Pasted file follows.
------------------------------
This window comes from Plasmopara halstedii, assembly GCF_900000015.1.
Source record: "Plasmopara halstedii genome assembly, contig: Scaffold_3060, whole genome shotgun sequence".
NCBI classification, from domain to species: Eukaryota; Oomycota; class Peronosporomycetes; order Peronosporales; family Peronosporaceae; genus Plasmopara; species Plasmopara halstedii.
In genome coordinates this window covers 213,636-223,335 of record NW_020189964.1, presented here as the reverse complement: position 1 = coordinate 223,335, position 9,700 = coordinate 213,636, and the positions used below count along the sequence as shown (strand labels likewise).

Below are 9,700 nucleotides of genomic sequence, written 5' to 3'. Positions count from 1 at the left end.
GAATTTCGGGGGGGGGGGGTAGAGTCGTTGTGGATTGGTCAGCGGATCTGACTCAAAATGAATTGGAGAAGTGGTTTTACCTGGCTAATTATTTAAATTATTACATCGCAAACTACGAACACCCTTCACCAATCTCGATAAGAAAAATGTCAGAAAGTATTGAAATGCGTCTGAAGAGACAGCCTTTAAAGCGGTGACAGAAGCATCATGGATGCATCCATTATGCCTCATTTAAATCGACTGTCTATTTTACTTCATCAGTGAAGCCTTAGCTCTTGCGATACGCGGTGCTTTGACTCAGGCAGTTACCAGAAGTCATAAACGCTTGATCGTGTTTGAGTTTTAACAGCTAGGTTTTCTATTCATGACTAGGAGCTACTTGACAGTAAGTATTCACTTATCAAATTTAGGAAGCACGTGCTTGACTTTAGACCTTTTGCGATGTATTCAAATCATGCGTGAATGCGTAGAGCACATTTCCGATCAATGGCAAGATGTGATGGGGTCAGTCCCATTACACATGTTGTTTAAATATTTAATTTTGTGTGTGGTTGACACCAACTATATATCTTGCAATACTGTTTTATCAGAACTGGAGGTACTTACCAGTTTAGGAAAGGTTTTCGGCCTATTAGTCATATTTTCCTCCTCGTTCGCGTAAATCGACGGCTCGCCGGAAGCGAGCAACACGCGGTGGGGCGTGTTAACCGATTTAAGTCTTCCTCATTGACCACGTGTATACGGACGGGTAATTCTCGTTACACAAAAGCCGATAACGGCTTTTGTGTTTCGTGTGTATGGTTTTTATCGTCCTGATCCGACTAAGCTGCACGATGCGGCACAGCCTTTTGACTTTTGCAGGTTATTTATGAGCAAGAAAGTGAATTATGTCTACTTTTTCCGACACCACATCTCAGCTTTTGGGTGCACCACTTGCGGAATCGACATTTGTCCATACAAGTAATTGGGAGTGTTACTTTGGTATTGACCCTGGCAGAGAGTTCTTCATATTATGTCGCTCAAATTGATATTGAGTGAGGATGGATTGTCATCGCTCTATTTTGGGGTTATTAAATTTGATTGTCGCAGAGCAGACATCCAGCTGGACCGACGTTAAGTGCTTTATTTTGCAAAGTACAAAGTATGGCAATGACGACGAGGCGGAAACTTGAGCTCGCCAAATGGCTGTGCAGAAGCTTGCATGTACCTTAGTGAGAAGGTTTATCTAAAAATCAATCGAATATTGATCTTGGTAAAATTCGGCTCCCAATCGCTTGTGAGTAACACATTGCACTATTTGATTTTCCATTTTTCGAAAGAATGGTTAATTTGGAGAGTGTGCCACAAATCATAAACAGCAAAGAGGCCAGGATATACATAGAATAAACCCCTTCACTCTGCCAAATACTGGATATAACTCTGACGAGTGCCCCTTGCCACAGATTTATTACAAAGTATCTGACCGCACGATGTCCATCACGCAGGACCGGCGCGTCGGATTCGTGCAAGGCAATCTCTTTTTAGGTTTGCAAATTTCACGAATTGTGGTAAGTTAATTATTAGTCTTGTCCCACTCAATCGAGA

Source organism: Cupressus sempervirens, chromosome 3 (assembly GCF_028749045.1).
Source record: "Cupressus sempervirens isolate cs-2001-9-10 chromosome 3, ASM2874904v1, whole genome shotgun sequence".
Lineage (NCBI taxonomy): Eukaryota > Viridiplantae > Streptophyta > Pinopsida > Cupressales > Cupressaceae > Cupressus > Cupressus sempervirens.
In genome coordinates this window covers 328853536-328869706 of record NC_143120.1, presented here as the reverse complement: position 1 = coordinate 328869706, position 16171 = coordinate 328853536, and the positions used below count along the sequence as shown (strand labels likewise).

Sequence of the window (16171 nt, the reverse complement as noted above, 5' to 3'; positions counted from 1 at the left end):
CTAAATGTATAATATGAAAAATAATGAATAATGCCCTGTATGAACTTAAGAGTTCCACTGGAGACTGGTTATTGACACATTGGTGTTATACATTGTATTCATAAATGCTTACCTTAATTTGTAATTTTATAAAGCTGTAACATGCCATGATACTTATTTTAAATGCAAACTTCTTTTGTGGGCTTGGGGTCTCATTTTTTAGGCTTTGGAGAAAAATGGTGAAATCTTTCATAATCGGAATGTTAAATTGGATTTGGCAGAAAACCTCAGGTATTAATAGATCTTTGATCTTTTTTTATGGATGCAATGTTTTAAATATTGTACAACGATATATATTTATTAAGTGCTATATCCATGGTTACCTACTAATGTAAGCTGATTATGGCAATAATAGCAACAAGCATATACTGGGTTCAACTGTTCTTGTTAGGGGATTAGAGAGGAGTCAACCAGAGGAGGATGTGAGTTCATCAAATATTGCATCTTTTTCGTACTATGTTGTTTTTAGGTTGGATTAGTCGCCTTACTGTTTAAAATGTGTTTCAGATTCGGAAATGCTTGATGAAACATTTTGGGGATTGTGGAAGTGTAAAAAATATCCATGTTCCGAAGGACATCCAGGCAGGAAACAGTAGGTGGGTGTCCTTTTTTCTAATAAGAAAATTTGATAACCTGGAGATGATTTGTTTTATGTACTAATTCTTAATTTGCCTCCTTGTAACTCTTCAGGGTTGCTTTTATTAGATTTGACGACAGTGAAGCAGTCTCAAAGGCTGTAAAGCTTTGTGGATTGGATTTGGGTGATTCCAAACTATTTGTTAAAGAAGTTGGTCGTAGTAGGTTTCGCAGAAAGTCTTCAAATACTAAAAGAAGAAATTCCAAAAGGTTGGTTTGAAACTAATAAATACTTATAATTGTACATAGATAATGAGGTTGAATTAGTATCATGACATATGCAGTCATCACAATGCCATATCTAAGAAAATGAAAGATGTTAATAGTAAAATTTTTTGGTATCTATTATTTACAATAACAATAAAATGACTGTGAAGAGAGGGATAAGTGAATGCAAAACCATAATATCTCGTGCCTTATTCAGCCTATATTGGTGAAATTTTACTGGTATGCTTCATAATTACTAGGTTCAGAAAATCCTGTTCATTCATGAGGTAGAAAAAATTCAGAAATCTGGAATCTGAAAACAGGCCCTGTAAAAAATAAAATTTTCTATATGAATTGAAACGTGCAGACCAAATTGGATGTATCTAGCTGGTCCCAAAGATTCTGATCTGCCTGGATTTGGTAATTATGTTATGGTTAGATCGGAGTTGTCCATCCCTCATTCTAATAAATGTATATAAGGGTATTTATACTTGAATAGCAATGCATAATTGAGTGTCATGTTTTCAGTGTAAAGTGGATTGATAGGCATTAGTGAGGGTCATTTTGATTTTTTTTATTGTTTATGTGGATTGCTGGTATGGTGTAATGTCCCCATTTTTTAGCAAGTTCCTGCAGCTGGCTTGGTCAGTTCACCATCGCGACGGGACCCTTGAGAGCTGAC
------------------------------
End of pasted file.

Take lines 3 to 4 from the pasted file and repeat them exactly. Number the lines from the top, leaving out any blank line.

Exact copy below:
NCBI classification, from domain to species: Eukaryota; Oomycota; class Peronosporomycetes; order Peronosporales; family Peronosporaceae; genus Plasmopara; species Plasmopara halstedii.
In genome coordinates this window covers 213,636-223,335 of record NW_020189964.1, presented here as the reverse complement: position 1 = coordinate 223,335, position 9,700 = coordinate 213,636, and the positions used below count along the sequence as shown (strand labels likewise).